One does not find [in it], at least to begin with, the kind of negative judgment one finds in the Faust legend concerning the knowledge and creative activity of men “in God’s image.” Quite to the contrary, it is in creative activity that man attains his full humanity, in a perspective of imitatio Dei that allows him to be associated with God, in a process of ongoing and perfectible creation.
Within the Christian tradition, authors such as G.K. Chesterton, René Girard, and Ivan Illich see Christianity as the womb of Western modernity, while arguing that modernity has betrayed and corrupted its message. This analysis links up with the idea, due to Max Weber, of the desacralization of the world – its famous “disenchantment” – in regarding Christianity, or at least what modernity made of it, as the main factor in the progressive elimination of all taboos, sacred prohibitions, and other forms of religious limitation.
It fell to science itself to extend and deepen this desacralization, inaugurated by the religions of the Bible, by stripping nature of any prescriptive or normative value. It is utterly futile, then, to accuse science of being at odds with the Judeo-Christian tradition on this point. Kantianism, for its part, conferred philosophical legitimacy on the devaluation of nature by regarding it as devoid of intentions and reasons, inhabited only by causes, and by severing the world of nature from the world of freedom, where the reasons for human action fall under the jurisdiction of moral law.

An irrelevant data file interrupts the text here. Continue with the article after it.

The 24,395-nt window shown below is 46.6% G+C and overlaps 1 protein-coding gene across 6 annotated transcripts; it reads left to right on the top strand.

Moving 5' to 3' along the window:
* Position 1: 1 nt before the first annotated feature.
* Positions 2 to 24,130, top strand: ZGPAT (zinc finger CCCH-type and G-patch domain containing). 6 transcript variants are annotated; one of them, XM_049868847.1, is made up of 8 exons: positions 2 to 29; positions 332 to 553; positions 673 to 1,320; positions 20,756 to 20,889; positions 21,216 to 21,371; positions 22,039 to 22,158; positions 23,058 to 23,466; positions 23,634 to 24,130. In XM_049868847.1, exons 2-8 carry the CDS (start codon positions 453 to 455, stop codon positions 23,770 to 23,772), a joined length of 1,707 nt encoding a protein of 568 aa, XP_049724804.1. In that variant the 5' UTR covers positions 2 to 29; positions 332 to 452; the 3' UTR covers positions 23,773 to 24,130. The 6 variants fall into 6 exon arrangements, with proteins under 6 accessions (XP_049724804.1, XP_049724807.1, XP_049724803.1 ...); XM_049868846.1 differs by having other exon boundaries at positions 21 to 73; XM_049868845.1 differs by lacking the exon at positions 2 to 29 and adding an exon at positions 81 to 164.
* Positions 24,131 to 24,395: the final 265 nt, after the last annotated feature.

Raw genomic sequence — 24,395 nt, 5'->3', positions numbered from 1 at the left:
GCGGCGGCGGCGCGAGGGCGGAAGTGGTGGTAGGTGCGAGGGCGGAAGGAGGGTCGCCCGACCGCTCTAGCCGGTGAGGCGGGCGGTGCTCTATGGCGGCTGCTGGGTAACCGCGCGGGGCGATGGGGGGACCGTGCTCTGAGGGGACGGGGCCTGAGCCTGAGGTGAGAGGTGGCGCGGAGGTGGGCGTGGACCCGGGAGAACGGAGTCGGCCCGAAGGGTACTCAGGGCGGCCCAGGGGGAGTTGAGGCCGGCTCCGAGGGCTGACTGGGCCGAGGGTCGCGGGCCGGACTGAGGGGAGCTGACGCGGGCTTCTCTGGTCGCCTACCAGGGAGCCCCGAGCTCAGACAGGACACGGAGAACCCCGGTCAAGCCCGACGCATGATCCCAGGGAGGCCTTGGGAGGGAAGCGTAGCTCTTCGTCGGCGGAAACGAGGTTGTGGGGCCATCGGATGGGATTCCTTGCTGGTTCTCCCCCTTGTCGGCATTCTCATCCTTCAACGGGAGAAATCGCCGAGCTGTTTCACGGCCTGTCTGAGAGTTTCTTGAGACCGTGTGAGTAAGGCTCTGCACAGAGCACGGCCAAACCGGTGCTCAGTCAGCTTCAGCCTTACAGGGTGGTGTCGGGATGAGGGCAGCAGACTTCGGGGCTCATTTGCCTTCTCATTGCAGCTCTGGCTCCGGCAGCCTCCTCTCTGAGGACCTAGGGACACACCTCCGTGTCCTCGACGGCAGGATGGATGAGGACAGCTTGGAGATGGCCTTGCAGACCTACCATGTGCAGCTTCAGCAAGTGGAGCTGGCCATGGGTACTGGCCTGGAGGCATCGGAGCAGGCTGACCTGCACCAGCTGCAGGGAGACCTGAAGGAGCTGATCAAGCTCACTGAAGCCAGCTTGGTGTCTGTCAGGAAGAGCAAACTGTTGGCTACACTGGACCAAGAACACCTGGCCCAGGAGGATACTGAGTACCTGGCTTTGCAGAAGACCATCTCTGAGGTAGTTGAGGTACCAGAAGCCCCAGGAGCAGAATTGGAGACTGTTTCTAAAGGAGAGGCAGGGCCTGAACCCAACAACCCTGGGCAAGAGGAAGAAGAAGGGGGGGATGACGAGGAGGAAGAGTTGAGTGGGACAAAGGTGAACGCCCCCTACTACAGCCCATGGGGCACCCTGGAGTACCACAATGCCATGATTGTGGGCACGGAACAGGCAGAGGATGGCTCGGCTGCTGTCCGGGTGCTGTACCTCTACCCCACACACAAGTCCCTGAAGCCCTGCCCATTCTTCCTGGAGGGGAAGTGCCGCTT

Where, then, is the ethical problem located, if in fact there is one here? It clearly does not lie in the transgression of this or that taboo sanctioned by nature or the sacred, since the joint evolution of religion and science has done away with any such foundation for the very concept of a moral limitation, and hence of a transgression. But that is precisely the problem.